As presidential campaign comes to an end, activists say most candidates avoided abortion, women’s rights, gay rights and environmental issues

Feb 4, 2021 | 3 comments

Ecuador’s campaign for president and National Assembly seats ends tonight but supporters of women’s, gay and environmental rights say the candidates mostly ignored their issues.

The last of the presidential motor caravans will wind through the streets of Cuenca today.

“The fact that the candidates dodge major questions is no surprise and we’ve become accustomed to it,” says Quito sociologist and activist Natalia Sierra. “They are looking for votes and are afraid that addressing controversial issues will hurt their chances. Of the three leading presidential candidates, only Yaku Perez has been honest enough to state his positions and to support recognizing the rights of women and the LGBTI community.”

The campaign officially ends at midnight Thursday, starting the three-day “quiet” period preceding Sunday’s vote. The leading candidates, Andres Arauz, Guillermo Lasso and Perez, closed their campaigns with motor caravans through Cuenca, Quito and Guayaquil on Wednesday with more planned for Thursday.

Sierra sees political contradictions in the positions of several of the candidates. “Arauz and the Correistas claim to be leftists but their positions in regard to women and gays is right wing with little difference between those of Lasso. We know Arauz’s positions because we know Correa’s, and he called our movement ‘frivolous and silly’,” she says.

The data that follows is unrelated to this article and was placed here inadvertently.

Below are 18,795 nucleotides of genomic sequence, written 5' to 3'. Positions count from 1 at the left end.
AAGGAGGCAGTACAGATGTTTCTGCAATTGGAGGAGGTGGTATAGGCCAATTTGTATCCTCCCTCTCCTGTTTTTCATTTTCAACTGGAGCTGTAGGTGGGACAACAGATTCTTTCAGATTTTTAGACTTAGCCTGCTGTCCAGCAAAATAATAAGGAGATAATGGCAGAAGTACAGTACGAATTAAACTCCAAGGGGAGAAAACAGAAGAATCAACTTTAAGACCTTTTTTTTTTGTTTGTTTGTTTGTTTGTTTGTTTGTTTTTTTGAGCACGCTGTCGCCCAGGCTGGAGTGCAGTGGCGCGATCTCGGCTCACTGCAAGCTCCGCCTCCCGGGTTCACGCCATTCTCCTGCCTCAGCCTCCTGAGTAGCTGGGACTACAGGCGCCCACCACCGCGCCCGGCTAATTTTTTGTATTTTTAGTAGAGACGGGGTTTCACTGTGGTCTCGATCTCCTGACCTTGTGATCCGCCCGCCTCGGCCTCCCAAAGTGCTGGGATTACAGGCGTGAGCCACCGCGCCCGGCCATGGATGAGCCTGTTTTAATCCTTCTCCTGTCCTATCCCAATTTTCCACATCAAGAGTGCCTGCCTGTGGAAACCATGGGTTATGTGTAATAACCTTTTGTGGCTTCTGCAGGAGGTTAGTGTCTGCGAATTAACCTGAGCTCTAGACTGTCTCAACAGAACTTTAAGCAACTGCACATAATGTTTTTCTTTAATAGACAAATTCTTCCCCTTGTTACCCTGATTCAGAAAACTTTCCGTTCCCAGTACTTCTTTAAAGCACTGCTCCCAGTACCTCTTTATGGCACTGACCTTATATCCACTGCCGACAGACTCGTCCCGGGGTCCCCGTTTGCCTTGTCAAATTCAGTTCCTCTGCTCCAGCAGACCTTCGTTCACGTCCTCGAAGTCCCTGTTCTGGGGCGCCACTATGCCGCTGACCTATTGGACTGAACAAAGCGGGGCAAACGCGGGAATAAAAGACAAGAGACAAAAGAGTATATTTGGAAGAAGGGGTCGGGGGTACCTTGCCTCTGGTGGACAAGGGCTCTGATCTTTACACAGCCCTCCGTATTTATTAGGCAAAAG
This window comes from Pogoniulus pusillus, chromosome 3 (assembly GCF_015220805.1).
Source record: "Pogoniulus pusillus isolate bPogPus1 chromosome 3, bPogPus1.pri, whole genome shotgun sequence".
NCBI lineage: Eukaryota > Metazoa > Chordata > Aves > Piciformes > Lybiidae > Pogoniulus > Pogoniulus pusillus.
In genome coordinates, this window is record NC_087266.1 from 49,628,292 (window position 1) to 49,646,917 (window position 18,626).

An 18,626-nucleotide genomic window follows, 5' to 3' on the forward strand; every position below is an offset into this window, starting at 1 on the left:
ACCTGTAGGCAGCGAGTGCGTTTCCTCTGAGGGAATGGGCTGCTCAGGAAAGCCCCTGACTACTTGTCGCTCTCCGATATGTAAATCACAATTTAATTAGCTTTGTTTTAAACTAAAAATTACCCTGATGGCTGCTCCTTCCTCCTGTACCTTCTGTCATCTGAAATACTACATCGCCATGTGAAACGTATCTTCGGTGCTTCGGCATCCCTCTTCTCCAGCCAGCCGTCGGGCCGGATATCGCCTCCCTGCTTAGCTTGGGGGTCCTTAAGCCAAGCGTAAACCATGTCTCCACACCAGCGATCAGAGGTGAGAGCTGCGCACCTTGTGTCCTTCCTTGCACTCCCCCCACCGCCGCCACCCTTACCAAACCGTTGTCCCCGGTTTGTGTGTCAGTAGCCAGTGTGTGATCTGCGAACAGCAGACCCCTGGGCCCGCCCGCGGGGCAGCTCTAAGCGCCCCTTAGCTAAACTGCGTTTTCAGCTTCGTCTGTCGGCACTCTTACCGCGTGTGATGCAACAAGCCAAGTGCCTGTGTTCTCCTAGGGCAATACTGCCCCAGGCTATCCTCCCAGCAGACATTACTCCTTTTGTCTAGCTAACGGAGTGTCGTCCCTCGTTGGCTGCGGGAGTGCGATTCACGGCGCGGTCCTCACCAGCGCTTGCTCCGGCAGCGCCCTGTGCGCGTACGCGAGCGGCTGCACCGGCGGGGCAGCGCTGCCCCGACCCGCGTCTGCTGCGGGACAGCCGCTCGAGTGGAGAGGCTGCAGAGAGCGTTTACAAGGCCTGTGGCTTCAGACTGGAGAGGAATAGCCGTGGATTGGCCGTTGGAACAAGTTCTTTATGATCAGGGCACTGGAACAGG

She added that Arauz and Lasso are also in agreement in their opposition to abortion. “They both take their orders from the Pope,” she says.

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Virginia Gómez de la Torre, director of Foundation for the Defense of Women, agrees with Sierra. “It is ironic that much of Ecuador’s left is actually reactionary and neo-liberal in their stance on issues that affect women. All we get from them are platitudes and clichés. No one except Yaku seems interested in taking a strong position against femicide and the abuse of girls.”

Environmental organizations are also dissatisfied with the presidential campaign. “Of the major candidates, only Perez pledged to protect the environment by stopping mining and reversing the oil trade,” says Klever Calle of the Yasunidos, the country’s leading environmental organization. “Of course, we know where the the Correistas stand on the environment – they are for rape and pillage. They committed fraud when they disallowed more than half the signatures for the referendum to stop Yasuni oil production and protect the national park.”

He adds: “One thing you can be sure of is that Ecuador’s environmentalists will not vote for Arauz.”

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